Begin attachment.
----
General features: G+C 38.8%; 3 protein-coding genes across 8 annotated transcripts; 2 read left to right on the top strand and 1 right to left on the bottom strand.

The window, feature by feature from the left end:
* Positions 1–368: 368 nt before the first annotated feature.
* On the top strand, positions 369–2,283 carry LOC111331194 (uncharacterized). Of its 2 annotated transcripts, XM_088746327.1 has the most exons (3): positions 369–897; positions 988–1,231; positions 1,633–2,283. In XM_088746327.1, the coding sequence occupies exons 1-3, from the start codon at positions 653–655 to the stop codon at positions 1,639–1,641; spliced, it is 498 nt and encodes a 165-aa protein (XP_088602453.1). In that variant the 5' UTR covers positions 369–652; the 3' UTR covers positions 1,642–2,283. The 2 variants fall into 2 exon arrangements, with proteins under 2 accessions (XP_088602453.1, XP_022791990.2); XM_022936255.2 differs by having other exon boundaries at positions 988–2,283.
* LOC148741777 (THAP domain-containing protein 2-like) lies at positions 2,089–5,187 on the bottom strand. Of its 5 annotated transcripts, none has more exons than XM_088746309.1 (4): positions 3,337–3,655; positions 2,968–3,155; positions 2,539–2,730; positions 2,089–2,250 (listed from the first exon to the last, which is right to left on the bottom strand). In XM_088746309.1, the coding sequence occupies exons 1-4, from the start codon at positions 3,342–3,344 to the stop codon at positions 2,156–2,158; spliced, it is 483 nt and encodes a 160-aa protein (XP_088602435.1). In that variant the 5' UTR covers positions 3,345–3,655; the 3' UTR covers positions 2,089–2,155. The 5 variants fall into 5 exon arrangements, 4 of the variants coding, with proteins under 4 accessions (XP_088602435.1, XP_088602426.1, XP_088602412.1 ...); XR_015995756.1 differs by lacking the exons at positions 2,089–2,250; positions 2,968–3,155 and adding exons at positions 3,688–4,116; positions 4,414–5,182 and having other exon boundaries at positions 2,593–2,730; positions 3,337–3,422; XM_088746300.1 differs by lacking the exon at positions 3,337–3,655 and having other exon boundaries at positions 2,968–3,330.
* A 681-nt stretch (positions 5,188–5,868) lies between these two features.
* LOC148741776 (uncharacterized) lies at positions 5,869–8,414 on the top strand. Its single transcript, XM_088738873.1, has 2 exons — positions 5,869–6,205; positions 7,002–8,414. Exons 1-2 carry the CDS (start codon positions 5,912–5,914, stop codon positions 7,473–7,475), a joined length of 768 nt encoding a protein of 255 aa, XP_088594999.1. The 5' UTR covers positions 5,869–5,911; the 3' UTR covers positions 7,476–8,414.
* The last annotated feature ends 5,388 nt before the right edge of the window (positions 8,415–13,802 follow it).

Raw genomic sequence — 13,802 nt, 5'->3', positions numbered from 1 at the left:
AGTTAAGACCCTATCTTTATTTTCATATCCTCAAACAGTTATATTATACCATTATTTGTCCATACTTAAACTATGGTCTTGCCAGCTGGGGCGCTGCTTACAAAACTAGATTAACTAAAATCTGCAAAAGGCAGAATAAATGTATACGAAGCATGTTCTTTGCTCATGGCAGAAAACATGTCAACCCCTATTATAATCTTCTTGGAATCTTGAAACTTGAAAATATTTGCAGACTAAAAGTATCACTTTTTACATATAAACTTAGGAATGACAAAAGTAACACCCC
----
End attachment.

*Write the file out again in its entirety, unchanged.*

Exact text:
General features: G+C 38.8%; 3 protein-coding genes across 8 annotated transcripts; 2 read left to right on the top strand and 1 right to left on the bottom strand.

The window, feature by feature from the left end:
* Positions 1–368: 368 nt before the first annotated feature.
* On the top strand, positions 369–2,283 carry LOC111331194 (uncharacterized). Of its 2 annotated transcripts, XM_088746327.1 has the most exons (3): positions 369–897; positions 988–1,231; positions 1,633–2,283. In XM_088746327.1, the coding sequence occupies exons 1-3, from the start codon at positions 653–655 to the stop codon at positions 1,639–1,641; spliced, it is 498 nt and encodes a 165-aa protein (XP_088602453.1). In that variant the 5' UTR covers positions 369–652; the 3' UTR covers positions 1,642–2,283. The 2 variants fall into 2 exon arrangements, with proteins under 2 accessions (XP_088602453.1, XP_022791990.2); XM_022936255.2 differs by having other exon boundaries at positions 988–2,283.
* LOC148741777 (THAP domain-containing protein 2-like) lies at positions 2,089–5,187 on the bottom strand. Of its 5 annotated transcripts, none has more exons than XM_088746309.1 (4): positions 3,337–3,655; positions 2,968–3,155; positions 2,539–2,730; positions 2,089–2,250 (listed from the first exon to the last, which is right to left on the bottom strand). In XM_088746309.1, the coding sequence occupies exons 1-4, from the start codon at positions 3,342–3,344 to the stop codon at positions 2,156–2,158; spliced, it is 483 nt and encodes a 160-aa protein (XP_088602435.1). In that variant the 5' UTR covers positions 3,345–3,655; the 3' UTR covers positions 2,089–2,155. The 5 variants fall into 5 exon arrangements, 4 of the variants coding, with proteins under 4 accessions (XP_088602435.1, XP_088602426.1, XP_088602412.1 ...); XR_015995756.1 differs by lacking the exons at positions 2,089–2,250; positions 2,968–3,155 and adding exons at positions 3,688–4,116; positions 4,414–5,182 and having other exon boundaries at positions 2,593–2,730; positions 3,337–3,422; XM_088746300.1 differs by lacking the exon at positions 3,337–3,655 and having other exon boundaries at positions 2,968–3,330.
* A 681-nt stretch (positions 5,188–5,868) lies between these two features.
* LOC148741776 (uncharacterized) lies at positions 5,869–8,414 on the top strand. Its single transcript, XM_088738873.1, has 2 exons — positions 5,869–6,205; positions 7,002–8,414. Exons 1-2 carry the CDS (start codon positions 5,912–5,914, stop codon positions 7,473–7,475), a joined length of 768 nt encoding a protein of 255 aa, XP_088594999.1. The 5' UTR covers positions 5,869–5,911; the 3' UTR covers positions 7,476–8,414.
* The last annotated feature ends 5,388 nt before the right edge of the window (positions 8,415–13,802 follow it).

Raw genomic sequence — 13,802 nt, 5'->3', positions numbered from 1 at the left:
AGTTAAGACCCTATCTTTATTTTCATATCCTCAAACAGTTATATTATACCATTATTTGTCCATACTTAAACTATGGTCTTGCCAGCTGGGGCGCTGCTTACAAAACTAGATTAACTAAAATCTGCAAAAGGCAGAATAAATGTATACGAAGCATGTTCTTTGCTCATGGCAGAAAACATGTCAACCCCTATTATAATCTTCTTGGAATCTTGAAACTTGAAAATATTTGCAGACTAAAAGTATCACTTTTTACATATAAACTTAGGAATGACAAAAGTAACACCCC